Gordon Moore, the co-founder of Intel Corporation, whose theory on computer chip development became the standard for success in the electronics industry, has died. He was 94.
According to the Gordon and Betty Moore Foundation, Moore passed away peacefully on Friday at his home in Hawaii.
Moore helped start Intel in 1968. Before that, he had helped start an industry leader called Fairchild Semiconductor, which grew to become the world’s largest semiconductor maker at one point.The microprocessor, which is manufactured in Santa Clara, California, is used in about 80% of the world’s personal computers. Moore was the company’s CEO from 1975 until 1987.
Moore’s Law, the scientist’s 1965 discovery that the number of transistors on a computer chip, which affects the speed, memory, and capabilities of an electronic device, doubles every year, is currently used by Intel and other semiconductor producers to design products. The law, which Moore updated in 1975, remains a measure for advancement both inside and outside the chip industry, even if its ongoing validity is debatable.
Today, we lost a visionary.
Gordon Moore, thank you for everything. pic.twitter.com/bAiBAtmd9K
— Intel (@intel) March 25, 2023
Moore’s insight was critical to Intel’s climb to prominence. The corporation put growing amounts into perfecting the fabrication of the small electronic components at a rate that its competitors couldn’t match. Intel’s technology became the physical core of the personal computer revolution, then the internet revolution, until the company’s Asian competitors challenged its primacy.
Alive and Well
“Intel will be the steward of Moore’s Law for decades to come,” Chief Executive Officer Pat Gelsinger said in a January 2022 interview. He said the law “is alive and we’re going to keep it very well.”
Carver Mead, who taught engineering at the California Institute of Technology, came up with the idea of Moore’s Law.Moore was astounded by its power and persistence, preferring to demystify and minimise it.
“I wanted to get across, here’s an idea where the technology is going to evolve rapidly and it’s going to have a major impact on the cost of electronics,” Moore recalled for a video produced by the Chemical Heritage Foundation. “That was the main point I was trying to get across, that this was going to be the path to low-cost electronics.”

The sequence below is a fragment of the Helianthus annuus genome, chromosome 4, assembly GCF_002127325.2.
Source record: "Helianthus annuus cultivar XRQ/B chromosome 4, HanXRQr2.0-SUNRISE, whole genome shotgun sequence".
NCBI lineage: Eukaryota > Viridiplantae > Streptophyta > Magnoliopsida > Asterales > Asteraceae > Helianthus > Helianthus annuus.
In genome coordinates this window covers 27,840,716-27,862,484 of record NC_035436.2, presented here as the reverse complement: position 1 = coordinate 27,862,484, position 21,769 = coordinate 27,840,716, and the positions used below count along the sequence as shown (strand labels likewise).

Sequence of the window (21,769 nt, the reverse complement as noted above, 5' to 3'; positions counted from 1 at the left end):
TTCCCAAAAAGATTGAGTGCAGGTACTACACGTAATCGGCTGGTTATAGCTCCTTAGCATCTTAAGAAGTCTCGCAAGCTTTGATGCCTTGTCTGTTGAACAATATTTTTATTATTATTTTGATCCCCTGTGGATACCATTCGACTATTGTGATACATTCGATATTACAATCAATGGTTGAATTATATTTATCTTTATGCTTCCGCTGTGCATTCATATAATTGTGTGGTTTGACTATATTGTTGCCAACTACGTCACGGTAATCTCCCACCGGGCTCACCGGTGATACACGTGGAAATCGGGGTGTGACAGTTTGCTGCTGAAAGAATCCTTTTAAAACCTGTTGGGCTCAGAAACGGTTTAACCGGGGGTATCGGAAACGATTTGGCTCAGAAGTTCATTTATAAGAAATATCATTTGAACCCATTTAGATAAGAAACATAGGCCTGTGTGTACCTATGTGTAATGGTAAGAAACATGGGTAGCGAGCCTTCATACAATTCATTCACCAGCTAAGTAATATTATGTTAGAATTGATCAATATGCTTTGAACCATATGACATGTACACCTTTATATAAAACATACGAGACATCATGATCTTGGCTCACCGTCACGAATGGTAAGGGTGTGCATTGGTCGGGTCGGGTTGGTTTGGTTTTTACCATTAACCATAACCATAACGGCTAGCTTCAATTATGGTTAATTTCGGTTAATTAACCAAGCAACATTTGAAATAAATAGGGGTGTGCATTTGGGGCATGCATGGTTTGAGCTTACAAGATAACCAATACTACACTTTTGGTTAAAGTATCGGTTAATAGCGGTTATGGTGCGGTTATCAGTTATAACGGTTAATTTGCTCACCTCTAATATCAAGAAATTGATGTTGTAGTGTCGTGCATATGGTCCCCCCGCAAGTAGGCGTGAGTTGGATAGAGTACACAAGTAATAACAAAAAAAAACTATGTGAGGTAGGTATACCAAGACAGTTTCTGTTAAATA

Moore was the head of research and development at Fairchild when he made his famous forecast in an article for the April 19, 1965, issue of Electronics magazine titled “Cramming More Components Onto Integrated Circuits.” He estimated that the most cost-effective circuit at the time would have 50 transistors, and that number would nearly quadruple each year to 65,000. There are billions of transistors in modern microprocessors.
In the same article he wrote: “Integrated circuits will lead to such wonders as home computers, or at least terminals connected to a central computer, automatic controls for automobiles and personal portable communications equipment.”
Moore revised his formula in 1975, predicting that components per chip would double every two years rather than every year. David House, an Intel colleague, proposed the oft-quoted conclusion that a chip’s performance would double every 18 months owing to both the amount and quality of transistors.
According to Intel’s proxy filing from 2006, Moore had 173 million shares. His name appears in the company’s regulatory filings for the final time. According to the Bloomberg Billionaires Index, his net worth was $7.5 billion.
Moore established the Gordon and Betty Moore Foundation in 2000, which had assets of $9.5 billion as of 2021, making it one of the largest private grant-making organisations in the United States. It contributes to global environmental protection, health care, and scientific research, as well as local issues in the San Francisco Bay region. Moore attributed his interest in the environment to his passion for fishing.